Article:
In Shadow and Act, a collection of essays by Ralph Waldo Ellison, that most American of American writers, he frames a response to the question of blackness and “Americanness”:

It is not skin color which makes a Negro American but cultural heritage as shaped by the American experience, the social and political predicament, a sharing of that “concord of sensibilities” which the group expresses through historical circumstances and through which it has come to constitute a subdivision of the larger American culture.... More important, perhaps, being a Negro American involves a willed (who wills to be a Negro? I do!) affirmation of self as against all outside pressures—an identification with the group as extended through the individual self which rejects all possibilities of escape that do not involve a basic resuscitation of the original American ideals of social and political justice. And those white Negroes (and I do not mean Norman Mailer’s dream creatures) are Negroes too—if they wish to be.

I would direct you to the 1996 film Black Is, Black Ain’t, the late documentarian Marlon Riggs’s meditation on “blackness.” Also, take a look at the work of conceptual artist Adrian Piper, among others.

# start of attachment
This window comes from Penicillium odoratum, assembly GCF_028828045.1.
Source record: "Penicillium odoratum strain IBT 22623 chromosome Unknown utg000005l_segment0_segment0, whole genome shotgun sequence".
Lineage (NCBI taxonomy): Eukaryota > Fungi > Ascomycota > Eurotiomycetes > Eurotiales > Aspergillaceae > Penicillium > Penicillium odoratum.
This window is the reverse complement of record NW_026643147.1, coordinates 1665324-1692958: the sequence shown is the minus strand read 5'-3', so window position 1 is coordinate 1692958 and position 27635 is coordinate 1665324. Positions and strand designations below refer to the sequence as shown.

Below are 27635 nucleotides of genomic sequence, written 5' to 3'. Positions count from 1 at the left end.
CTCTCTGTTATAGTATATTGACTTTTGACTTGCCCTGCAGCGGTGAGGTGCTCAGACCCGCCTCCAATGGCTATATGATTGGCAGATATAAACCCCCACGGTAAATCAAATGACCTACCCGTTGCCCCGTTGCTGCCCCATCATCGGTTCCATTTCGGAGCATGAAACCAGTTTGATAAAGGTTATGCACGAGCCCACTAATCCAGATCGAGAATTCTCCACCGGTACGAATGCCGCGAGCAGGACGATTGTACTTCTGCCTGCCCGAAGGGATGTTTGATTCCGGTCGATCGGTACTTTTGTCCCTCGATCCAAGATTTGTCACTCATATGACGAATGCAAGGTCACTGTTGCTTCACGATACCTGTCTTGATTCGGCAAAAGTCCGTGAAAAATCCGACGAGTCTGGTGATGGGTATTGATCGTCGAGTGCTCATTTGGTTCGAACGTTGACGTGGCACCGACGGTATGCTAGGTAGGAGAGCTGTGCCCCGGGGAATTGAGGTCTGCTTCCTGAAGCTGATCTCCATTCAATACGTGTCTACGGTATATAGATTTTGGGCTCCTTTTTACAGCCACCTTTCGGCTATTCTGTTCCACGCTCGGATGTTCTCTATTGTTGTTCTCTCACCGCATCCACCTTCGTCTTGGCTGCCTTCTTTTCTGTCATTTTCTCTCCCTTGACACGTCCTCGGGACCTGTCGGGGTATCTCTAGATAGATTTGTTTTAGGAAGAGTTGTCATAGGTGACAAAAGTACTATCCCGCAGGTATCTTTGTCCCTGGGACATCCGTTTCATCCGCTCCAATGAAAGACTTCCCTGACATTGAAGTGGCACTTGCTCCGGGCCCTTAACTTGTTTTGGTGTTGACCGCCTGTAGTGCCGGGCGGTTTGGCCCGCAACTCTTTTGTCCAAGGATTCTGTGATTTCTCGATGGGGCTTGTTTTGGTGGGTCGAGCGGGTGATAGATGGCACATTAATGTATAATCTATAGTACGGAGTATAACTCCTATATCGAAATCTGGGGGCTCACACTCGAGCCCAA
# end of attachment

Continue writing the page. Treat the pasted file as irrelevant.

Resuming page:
All best, Rebecca


1 comment:

Anonymous said...

Black is a color and not a heritage and seemingly has not worked as an identifier (except maybe during the black power of the 60's).
Other "groups" have a connecting heritage. Whether it be in dress, religion, or language there is a commonality. The American Negro or Black does not have that adhesive to one another. We eat Chinese or Italian food… Where is the "black" restaurant. Sure there are restaurants with soul food or southern cuisine, but the faces there are Paula Dean and Emeril… BAM!

We have spent generations in the pursuit of assimilation only to be reminded that we can not join the club. We are stuck trying to be the man, the "G", the hustler. We are chasing the dream we saw on the movie of the week, what we were told was the American dream. Yet we remain under educated, under socialized, under represented and over victimized. We can not be one of the guys. We can not join the club. We can not be leaders. We can not be President (wait a minute). We are but… black!